Page 52 - Jewish Book Annual Volume 27

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46
J
e w i s h
B
o o k
A
n n u a l
businessman and philanthropist, who was so profoundly impressed
that he undertook to provide the entire amount involved. In
gratitude to this donor for his generous benefaction the Univer
sity decided to name the complete collection: The Theodore E.
Cummings Collection of Hebraica and Judaica.
On April 14, 1963, a ship docked at the port of Los Angeles
and unloaded 151 large crates containing 33,528 Hebraica and
Judaica volumes, the entire stock of the Bamberger and Wahr­
mann book store. Soon after the crates arrived on campus the
books were unpacked and given accession numbers. Author’s
names or titles were typed on special inserts, which were later
photographed together with the given numbers and title-pages to
produce “brieflisted” catalog cards. The books were stored by their
accession numbers and the cards were divided into two groupings.
Cards for Judaica books were filed by author or main-entry only
into the public card catalog, and the cards for Hebraica items,
which have special problems in the transcription of Hebrew
names, were assembled alphabetically by title in a special file
in the Catalog Department. This procedure made the whole
Cummings Collection accessible to the library user in a relatively
short while. It also transformed the Jewish Studies Collection
into a major instrument for Jewish scholarly research and study.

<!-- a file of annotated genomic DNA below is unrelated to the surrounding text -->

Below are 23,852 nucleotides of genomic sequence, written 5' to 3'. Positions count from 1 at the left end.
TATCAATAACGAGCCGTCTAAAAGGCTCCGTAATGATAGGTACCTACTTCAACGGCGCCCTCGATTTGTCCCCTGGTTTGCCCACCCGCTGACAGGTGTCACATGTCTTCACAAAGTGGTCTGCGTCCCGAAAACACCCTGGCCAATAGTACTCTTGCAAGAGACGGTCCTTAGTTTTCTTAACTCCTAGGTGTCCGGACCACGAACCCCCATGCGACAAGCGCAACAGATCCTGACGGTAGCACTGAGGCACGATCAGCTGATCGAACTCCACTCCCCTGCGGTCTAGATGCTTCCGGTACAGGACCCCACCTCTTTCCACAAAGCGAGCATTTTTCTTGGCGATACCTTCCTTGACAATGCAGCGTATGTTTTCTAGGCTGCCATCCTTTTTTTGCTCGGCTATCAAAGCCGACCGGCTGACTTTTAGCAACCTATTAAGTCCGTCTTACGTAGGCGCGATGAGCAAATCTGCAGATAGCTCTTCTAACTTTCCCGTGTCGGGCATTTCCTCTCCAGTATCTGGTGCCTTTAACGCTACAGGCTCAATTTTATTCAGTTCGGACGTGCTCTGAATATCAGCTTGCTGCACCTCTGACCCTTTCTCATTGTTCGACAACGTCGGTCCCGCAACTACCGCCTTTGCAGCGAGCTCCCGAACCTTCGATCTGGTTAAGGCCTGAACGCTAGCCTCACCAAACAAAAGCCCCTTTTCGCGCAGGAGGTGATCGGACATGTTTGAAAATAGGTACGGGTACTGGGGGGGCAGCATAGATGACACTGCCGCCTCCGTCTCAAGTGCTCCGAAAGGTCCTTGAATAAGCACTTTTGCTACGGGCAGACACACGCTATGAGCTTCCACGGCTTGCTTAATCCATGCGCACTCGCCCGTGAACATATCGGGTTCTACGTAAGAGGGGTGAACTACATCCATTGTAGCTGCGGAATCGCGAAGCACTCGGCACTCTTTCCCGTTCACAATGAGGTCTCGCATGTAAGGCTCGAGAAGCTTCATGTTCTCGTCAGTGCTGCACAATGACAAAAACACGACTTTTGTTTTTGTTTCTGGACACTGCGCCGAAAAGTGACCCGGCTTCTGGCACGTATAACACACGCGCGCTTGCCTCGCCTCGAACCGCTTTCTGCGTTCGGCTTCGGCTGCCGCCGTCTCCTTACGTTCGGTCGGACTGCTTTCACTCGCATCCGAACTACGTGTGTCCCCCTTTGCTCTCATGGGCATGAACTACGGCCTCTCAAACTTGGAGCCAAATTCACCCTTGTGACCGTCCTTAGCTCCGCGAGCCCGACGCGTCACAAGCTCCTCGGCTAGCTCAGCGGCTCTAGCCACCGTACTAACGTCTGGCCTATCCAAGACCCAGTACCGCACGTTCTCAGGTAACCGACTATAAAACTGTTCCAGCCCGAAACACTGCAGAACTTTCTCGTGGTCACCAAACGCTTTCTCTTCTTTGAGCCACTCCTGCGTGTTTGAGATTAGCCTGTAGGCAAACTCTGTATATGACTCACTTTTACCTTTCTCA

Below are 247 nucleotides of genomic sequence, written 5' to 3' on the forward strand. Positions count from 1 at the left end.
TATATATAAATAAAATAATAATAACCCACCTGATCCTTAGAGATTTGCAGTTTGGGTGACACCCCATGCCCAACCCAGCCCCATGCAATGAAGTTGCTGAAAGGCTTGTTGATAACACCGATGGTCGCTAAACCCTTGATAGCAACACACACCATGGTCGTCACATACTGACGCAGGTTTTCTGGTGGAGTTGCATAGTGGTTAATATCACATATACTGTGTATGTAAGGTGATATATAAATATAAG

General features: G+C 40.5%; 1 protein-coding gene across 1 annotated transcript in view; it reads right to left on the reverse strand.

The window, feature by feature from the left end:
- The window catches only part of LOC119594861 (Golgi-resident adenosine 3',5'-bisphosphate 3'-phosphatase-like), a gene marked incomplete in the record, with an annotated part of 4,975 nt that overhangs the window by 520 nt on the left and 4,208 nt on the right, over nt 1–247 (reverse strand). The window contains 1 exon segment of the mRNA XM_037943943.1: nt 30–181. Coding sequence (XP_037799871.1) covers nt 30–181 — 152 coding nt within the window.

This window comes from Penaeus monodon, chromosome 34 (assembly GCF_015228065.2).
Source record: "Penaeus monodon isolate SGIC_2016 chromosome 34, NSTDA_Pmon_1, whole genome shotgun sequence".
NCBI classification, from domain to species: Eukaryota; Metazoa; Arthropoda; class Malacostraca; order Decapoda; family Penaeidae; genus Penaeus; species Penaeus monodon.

Acquisitions activity did not terminate with the Cummings
Collection. In 1964 some 2,000 out-of-print reference works and
liturgical books were acquired from a local collector, and the
following year a collection of more than 1,500 volumes of printed
and manuscript texts of controversial and apologetic works was
acquired from a scholar in the East. Another significant pur­
chase, a 3,000-volume collection consisting mainly of Rabbinic
responsa, hasidic literature and bibliographical works was made
in 1966. Smaller groups of rare and important books, obtained
either by purchase or by exchange with other institutions, are
constantly added to the Jewish Studies Collection.
The Spinoza Collection
Besides the Jewish Studies Collection housed in the University
Research Library, there are a variety of small collections of Jew­
ish interest in the various specialized libraries around the campus.
A sizeable collection of Jewish music scores is kept in the Music
Library; books of Jewish and Israeli law can be found in the Law
Library, and books on Jewish art or education can be located in
the Art and Education libraries. The same holds true in about
a dozen or so other branch libraries. One of the most valuable
collections outside the Research Library is the Spinoza Collection